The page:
- Created by: eloisesmallbone07
- Created on: 24-06-20 13:38
Steps taken to improve East-West relations in the
· In the 1950s, there were some steps to improve East-West relations. President Eisenhower had succeeded President Truman in January 1953, and Khrushchev came to power in September.
Ø In Geneva in 1955, the USA and the USSR met and agreed to communicate more openly.
Ø In 1955, the USSR officially recognised the Federal Republic of Germany as a state
Ø Khrushchev also freed some prisoners and reduced censorship in the USSR
East and West Berlin
· Following the Berlin Crisis in 1948, West Berlin was a unified zone and continued to develop economically, benefiting from a new currency and Marshall Plan
· East Berlin contrasted this: the USSR had drained it of its resources and its economy was slow to develop, so many people wanted to leave and move to West Berlin, as it was more prosperous.
· The situation was embarrassing for Khrushchev, because it suggested that people preferred life under capitalism to communism
· It also threatened East Germany’s economy, as many of those who left were skilled workers in search of a better life
Berlin Ultimatum and Different Attitudes
Summit and Optimistic Dialogue
· Khrushchev and Eisenhower attended a summit in 1959, and Khrushchev became the first communist leader to visit the USA. This symbolised a new spirit of co-operation and communication between the East and the West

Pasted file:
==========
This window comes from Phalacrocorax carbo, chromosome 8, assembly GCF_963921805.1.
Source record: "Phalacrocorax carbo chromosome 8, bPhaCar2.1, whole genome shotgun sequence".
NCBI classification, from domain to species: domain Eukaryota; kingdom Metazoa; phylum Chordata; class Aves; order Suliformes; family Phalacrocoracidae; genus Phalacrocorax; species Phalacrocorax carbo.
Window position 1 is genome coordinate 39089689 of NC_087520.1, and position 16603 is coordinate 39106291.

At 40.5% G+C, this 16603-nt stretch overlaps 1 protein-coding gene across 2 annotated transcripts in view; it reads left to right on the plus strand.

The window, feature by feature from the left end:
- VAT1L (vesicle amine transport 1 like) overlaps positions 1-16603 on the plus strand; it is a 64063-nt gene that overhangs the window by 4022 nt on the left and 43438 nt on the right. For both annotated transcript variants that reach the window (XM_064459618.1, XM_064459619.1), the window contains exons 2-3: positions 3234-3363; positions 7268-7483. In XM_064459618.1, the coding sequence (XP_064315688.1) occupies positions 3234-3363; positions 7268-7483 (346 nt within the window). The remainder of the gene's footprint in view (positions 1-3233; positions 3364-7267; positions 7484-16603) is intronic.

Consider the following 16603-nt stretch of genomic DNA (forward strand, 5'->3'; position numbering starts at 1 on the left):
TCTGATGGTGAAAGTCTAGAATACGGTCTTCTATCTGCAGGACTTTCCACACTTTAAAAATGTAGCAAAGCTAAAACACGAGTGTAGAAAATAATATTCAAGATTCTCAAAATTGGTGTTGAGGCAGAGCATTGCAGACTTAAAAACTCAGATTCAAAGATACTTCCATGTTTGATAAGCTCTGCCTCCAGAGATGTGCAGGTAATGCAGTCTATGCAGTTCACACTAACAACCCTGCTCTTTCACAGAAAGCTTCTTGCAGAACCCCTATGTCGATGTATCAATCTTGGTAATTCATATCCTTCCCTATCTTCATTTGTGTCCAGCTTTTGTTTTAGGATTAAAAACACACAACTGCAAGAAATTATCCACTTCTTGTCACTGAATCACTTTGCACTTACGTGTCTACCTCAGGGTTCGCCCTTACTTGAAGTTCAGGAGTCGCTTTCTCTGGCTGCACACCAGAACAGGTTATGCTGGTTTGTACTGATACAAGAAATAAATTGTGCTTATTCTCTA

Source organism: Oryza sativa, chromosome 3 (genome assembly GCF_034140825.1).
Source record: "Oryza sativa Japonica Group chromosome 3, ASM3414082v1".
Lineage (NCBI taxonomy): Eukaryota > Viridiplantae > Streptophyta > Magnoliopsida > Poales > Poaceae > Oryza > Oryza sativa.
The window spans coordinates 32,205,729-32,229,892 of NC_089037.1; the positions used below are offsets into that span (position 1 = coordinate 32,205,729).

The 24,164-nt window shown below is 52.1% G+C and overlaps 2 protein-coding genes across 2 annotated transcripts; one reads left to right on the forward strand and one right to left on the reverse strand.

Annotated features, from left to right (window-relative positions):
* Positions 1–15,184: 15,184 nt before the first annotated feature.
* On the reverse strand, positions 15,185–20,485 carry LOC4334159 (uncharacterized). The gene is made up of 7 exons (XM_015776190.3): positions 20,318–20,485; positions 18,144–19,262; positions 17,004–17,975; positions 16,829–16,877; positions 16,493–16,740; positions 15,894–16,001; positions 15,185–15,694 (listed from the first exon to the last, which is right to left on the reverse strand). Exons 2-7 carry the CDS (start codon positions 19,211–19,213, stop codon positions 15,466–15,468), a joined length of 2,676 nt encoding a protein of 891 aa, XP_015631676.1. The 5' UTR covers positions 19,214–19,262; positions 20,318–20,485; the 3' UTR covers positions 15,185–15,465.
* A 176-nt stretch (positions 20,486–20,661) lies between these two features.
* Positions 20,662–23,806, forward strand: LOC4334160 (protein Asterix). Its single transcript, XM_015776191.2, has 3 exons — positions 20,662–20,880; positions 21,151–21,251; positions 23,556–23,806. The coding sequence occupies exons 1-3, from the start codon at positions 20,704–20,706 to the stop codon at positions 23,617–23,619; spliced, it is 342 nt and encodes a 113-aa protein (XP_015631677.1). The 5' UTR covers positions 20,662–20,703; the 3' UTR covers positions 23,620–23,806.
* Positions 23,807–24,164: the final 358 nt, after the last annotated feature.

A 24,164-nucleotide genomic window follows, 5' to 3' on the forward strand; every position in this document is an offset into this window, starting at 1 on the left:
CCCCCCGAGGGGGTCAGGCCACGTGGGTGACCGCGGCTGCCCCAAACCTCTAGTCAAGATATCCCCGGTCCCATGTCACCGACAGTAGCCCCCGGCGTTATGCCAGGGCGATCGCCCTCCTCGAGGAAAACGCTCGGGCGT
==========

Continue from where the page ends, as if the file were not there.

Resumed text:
· They discussed Berlin and agreed to discuss the matter more deeply, although Eisenhower still didn’t agree to withdraw from West Berlin
· Optimistic dialogue had started, and the leaders decided to meet in Paris the following year
Paris Summit and Spy Plane
· Eisenhower and Khrushchev had agreed to discuss Berlin at the Paris Summit in 1960. Days before the summit, the USSR shot down a U2 American spy plane over Soviet territory
· Eisenhower denied that it was a spy plane, but the USSR proved that it was, and Khrushchev walked out of the Paris Summit when the USA refused to apologise
· Further negotiations about Berlin were hindered, and they met again at Vienna in June 1961, when Kennedy had replaced Eisenhower. Kennedy vowed to take a tougher approach towards communism and refused to compromise over Berlin, meaning no resolution was reached
Construction of the Berlin Wall
· In order to stem the flow of refugees crossing from East to West Berlin every day, Khrushchev built a 27-mile barrier on 13th August 1961, across the city of Berlin overnight and this separated the East from West
· At first it was fortified with barbed wire and machine gun posts, but it was later strengthened and made into a more permanent barrier and military checkpoints policed any movements into or out of East Berlin
· People had been able to cross freely before, but now they could no longer go to work in West Berlin and were instantly separated from family and friends. Anyone who tried to escape East Berlin was shot.
Consequences of the Berlin Wall
· Cold War tensions over Berlin stabilised as a consequence.
· Whilst the West condemned Khrushchev, they were actually relieved and took no further military action, as Kennedy had been preparing for a confrontation of some sort. Immediately after the wall appeared, Soviet and Western troops were positioned on either side of the wall, but then both powers agreed to back down.
· The Wall succeeded in stopping mass emigration to West Berlin
· It gave East Germany the opportunity to rebuild its economy and strengthen itself as a communist state
· The Berlin Wall became a symbol of oppression and communist failure in the West, but it was seen as a sign of strength in the USSR
· Kennedy visited West Berlin in 1963, and gave his famous speech stating his solidarity with West Berlin and its people.